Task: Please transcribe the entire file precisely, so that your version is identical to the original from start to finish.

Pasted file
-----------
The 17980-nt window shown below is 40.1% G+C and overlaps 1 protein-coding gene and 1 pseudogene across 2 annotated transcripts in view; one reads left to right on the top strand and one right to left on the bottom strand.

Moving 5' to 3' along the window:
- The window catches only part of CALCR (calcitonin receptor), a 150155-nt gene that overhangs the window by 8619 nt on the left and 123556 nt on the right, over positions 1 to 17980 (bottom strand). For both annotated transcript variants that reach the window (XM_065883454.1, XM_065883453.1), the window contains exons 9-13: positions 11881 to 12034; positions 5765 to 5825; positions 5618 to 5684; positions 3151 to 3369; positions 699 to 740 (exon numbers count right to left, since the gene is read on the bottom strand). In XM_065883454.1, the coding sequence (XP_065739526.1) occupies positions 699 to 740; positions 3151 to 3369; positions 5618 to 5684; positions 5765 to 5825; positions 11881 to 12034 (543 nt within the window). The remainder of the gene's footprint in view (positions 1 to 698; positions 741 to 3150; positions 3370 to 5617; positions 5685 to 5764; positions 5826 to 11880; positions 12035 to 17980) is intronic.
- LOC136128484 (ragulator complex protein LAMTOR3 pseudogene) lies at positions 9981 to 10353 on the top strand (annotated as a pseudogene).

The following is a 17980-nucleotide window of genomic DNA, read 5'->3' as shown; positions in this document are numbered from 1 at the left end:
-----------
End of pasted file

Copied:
The 17980-nt window shown below is 40.1% G+C and overlaps 1 protein-coding gene and 1 pseudogene across 2 annotated transcripts in view; one reads left to right on the top strand and one right to left on the bottom strand.

Moving 5' to 3' along the window:
- The window catches only part of CALCR (calcitonin receptor), a 150155-nt gene that overhangs the window by 8619 nt on the left and 123556 nt on the right, over positions 1 to 17980 (bottom strand). For both annotated transcript variants that reach the window (XM_065883454.1, XM_065883453.1), the window contains exons 9-13: positions 11881 to 12034; positions 5765 to 5825; positions 5618 to 5684; positions 3151 to 3369; positions 699 to 740 (exon numbers count right to left, since the gene is read on the bottom strand). In XM_065883454.1, the coding sequence (XP_065739526.1) occupies positions 699 to 740; positions 3151 to 3369; positions 5618 to 5684; positions 5765 to 5825; positions 11881 to 12034 (543 nt within the window). The remainder of the gene's footprint in view (positions 1 to 698; positions 741 to 3150; positions 3370 to 5617; positions 5685 to 5764; positions 5826 to 11880; positions 12035 to 17980) is intronic.
- LOC136128484 (ragulator complex protein LAMTOR3 pseudogene) lies at positions 9981 to 10353 on the top strand (annotated as a pseudogene).

The following is a 17980-nucleotide window of genomic DNA, read 5'->3' as shown; positions in this document are numbered from 1 at the left end: